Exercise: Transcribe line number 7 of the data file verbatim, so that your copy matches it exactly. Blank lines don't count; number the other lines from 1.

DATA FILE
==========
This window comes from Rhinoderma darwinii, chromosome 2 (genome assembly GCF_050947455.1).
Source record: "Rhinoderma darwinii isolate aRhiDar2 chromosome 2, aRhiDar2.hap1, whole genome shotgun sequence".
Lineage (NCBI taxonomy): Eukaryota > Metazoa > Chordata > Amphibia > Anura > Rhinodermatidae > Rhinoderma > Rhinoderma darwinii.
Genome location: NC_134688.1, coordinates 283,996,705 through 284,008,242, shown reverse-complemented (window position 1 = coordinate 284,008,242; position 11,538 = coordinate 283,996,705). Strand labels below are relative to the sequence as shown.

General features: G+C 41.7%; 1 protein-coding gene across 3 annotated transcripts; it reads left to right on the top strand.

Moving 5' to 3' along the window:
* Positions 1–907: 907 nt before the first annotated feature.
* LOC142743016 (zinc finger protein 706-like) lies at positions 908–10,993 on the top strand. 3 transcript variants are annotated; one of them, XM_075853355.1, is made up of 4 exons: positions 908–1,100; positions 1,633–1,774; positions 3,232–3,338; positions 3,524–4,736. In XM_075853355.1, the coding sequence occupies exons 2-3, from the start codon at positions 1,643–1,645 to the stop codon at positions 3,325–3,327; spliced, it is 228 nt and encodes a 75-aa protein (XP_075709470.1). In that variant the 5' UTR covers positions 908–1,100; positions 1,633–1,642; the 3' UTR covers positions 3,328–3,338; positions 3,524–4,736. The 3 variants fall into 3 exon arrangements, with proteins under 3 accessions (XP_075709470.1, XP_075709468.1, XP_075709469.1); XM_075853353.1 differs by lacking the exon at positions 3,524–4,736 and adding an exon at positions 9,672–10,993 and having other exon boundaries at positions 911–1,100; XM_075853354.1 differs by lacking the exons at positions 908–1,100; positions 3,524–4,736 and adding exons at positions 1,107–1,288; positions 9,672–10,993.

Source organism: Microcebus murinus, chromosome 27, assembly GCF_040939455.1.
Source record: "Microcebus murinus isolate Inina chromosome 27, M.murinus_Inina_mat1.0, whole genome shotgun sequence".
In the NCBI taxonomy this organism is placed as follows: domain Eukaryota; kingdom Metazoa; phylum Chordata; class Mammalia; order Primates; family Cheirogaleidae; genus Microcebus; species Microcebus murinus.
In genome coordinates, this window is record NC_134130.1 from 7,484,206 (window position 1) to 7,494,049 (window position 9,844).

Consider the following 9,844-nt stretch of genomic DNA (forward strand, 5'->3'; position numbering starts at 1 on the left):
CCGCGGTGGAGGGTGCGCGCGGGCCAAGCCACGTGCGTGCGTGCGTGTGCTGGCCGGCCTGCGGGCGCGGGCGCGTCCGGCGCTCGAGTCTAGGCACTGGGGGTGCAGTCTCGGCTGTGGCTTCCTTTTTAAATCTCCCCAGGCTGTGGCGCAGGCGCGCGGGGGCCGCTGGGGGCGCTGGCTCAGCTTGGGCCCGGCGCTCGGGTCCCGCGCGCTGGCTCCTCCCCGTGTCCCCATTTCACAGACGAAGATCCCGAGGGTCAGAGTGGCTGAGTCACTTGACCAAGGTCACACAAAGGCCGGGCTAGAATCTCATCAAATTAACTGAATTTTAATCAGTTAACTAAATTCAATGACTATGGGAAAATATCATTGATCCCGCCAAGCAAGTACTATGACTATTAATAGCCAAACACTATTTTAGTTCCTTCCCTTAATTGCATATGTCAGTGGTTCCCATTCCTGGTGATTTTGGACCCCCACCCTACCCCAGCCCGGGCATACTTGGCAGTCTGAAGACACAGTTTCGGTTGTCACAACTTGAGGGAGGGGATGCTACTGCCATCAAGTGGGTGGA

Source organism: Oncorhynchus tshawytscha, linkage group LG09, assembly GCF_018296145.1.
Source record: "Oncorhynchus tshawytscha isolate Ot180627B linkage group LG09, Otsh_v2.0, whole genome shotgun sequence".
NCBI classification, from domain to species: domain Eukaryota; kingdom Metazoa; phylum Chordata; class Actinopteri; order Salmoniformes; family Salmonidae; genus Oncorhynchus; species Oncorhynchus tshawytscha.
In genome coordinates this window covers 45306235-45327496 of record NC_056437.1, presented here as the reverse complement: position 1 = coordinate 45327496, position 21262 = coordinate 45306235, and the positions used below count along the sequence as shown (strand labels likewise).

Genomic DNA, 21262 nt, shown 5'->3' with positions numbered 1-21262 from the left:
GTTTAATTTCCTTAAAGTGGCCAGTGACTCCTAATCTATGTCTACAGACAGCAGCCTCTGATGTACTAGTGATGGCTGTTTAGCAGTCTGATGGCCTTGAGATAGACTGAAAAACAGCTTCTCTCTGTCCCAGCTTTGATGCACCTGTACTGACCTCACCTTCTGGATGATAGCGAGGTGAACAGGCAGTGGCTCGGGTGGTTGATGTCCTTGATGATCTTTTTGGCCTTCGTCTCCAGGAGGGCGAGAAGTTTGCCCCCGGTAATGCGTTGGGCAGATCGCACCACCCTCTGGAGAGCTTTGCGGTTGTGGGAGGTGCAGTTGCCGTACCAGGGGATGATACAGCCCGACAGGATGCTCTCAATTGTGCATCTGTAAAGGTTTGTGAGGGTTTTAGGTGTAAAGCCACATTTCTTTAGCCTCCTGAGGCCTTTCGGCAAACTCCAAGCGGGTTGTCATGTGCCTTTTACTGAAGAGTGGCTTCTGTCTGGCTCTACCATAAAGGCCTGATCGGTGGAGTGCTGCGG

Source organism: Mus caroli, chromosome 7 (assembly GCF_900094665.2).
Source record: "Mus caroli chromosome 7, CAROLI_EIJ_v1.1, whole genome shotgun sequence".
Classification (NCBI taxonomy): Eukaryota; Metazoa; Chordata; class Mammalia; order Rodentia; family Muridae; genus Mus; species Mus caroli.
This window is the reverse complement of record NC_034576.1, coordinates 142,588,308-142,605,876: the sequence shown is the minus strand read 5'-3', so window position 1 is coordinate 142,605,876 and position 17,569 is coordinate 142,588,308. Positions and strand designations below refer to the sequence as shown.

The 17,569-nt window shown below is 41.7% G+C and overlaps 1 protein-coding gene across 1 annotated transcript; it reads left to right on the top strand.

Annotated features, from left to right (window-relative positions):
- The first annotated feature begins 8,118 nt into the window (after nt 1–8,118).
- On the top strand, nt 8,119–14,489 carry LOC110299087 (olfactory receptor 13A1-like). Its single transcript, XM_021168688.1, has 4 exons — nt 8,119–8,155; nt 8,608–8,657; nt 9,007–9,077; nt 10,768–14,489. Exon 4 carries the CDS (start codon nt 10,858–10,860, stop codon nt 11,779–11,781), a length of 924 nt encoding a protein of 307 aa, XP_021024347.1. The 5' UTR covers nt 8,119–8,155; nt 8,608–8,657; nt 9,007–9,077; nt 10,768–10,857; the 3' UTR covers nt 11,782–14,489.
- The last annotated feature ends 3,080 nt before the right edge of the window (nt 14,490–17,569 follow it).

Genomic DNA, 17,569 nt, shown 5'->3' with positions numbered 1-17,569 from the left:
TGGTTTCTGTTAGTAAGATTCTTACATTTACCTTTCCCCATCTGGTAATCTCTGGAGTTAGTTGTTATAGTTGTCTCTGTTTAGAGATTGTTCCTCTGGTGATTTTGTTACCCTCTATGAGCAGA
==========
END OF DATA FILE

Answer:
* Positions 1–907: 907 nt before the first annotated feature.